Biomechanical analysis of knee and trunk in badminton players with and without knee pain during backhand diagonal lunges

Cheng Feng Lin, Shiang Hua Hua, Ming Tung Huang, Hsing Hsan Lee, Jen Chieh Liao

Research output: Contribution to journalArticlepeer-review

9 Citations (Scopus)

Abstract

Abstract: The contribution of core neuromuscular control to the dynamic stability of badminton players with and without knee pain during backhand lunges has not been investigated. Accordingly, this study compared the kinematics of the lower extremity, the trunk movement, the muscle activation and the balance performance of knee-injured and knee-uninjured badminton players when performing backhand stroke diagonal lunges. Seventeen participants with chronic knee pain (injured group) and 17 healthy participants (control group) randomly performed two diagonal backhand lunges in the forward and backward directions, respectively. This study showed that the injured group had lower frontal and horizontal motions of the knee joint, a smaller hip–shoulder separation angle and a reduced trunk tilt angle. In addition, the injured group exhibited a greater left paraspinal muscle activity, while the control group demonstrated a greater activation of the vastus lateralis, vastus medialis and medial gastrocnemius muscle groups. Finally, the injured group showed a smaller distance between centre of mass (COM) and centre of pressure, and a lower peak COM velocity when performing the backhand backward lunge tasks. In conclusion, the injured group used reduced knee and trunk motions to complete the backhand lunge tasks. Furthermore, the paraspinal muscles contributed to the lunge performance of the individuals with knee pain, whereas the knee extensors and ankle plantar flexor played a greater role for those without knee pain.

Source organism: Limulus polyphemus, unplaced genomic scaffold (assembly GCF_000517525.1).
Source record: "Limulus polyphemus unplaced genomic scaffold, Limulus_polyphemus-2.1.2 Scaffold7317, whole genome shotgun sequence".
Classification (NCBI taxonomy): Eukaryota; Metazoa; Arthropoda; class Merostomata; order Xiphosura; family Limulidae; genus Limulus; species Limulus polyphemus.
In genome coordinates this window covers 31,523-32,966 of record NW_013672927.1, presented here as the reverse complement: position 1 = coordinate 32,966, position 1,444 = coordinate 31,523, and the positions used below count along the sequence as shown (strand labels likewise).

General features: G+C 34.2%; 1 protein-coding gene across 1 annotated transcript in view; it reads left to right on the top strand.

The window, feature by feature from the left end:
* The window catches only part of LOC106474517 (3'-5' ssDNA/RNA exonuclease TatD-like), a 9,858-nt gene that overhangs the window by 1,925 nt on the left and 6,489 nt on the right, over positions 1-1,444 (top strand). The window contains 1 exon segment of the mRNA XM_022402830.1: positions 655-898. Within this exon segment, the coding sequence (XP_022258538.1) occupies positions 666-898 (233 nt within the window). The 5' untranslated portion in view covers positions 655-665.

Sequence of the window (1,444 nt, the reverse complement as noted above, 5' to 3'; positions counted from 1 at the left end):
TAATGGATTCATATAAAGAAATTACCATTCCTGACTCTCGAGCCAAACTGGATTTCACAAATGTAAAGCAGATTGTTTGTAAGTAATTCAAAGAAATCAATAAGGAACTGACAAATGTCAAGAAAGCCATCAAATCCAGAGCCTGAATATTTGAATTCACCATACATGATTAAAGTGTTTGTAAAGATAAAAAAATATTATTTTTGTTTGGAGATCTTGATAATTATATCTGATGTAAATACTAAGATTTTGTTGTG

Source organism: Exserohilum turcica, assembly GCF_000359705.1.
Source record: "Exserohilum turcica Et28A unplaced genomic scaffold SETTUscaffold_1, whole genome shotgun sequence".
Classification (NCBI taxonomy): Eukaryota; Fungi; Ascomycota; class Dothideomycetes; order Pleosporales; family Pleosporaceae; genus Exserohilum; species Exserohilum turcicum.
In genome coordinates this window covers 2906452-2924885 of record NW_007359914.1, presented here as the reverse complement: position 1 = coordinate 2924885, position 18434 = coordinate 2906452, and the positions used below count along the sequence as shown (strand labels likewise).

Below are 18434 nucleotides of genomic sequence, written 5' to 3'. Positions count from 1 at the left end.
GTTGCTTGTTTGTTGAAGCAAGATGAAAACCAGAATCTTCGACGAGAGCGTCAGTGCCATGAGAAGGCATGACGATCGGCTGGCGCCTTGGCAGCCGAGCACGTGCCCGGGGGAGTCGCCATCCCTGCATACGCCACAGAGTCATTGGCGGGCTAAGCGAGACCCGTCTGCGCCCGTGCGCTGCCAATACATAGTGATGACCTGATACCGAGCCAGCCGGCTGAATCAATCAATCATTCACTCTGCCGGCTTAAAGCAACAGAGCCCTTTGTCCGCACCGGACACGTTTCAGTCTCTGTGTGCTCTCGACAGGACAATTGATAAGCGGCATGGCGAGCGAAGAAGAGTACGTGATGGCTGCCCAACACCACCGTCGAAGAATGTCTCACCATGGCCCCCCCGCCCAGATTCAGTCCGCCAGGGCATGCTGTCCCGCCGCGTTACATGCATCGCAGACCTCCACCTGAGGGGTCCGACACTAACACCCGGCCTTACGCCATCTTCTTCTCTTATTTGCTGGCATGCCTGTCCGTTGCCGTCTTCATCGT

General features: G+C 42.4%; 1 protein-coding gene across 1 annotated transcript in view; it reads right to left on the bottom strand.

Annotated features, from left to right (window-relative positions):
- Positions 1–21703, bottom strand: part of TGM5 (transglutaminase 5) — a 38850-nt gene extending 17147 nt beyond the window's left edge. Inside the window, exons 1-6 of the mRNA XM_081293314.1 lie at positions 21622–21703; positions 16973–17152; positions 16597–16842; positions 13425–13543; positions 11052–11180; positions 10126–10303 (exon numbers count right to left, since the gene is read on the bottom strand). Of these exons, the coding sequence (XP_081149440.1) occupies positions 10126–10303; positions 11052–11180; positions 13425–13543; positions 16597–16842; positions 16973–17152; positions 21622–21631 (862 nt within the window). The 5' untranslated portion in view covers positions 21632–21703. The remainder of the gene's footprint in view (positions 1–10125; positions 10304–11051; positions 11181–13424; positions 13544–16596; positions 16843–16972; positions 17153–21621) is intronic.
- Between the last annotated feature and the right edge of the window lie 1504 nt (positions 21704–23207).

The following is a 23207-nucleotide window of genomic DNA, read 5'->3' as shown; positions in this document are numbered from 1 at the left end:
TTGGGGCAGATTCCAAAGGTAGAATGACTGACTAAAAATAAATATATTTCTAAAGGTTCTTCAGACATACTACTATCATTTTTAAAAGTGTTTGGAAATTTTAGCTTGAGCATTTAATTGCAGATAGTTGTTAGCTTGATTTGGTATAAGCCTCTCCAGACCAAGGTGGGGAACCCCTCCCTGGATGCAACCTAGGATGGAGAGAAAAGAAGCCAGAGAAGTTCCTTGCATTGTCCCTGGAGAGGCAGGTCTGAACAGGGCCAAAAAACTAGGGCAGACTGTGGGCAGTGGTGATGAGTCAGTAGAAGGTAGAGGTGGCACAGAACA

Original languageEnglish
Pages (from-to)1429-1439
Number of pages11
JournalJournal of Sports Sciences
Volume33
Issue number14
DOIs
Publication statusPublished - 2015 Aug 27

All Science Journal Classification (ASJC) codes

  • Orthopedics and Sports Medicine
  • Physical Therapy, Sports Therapy and Rehabilitation

Fingerprint Dive into the research topics of 'Biomechanical analysis of knee and trunk in badminton players with and without knee pain during backhand diagonal lunges'. Together they form a unique fingerprint.

Cite this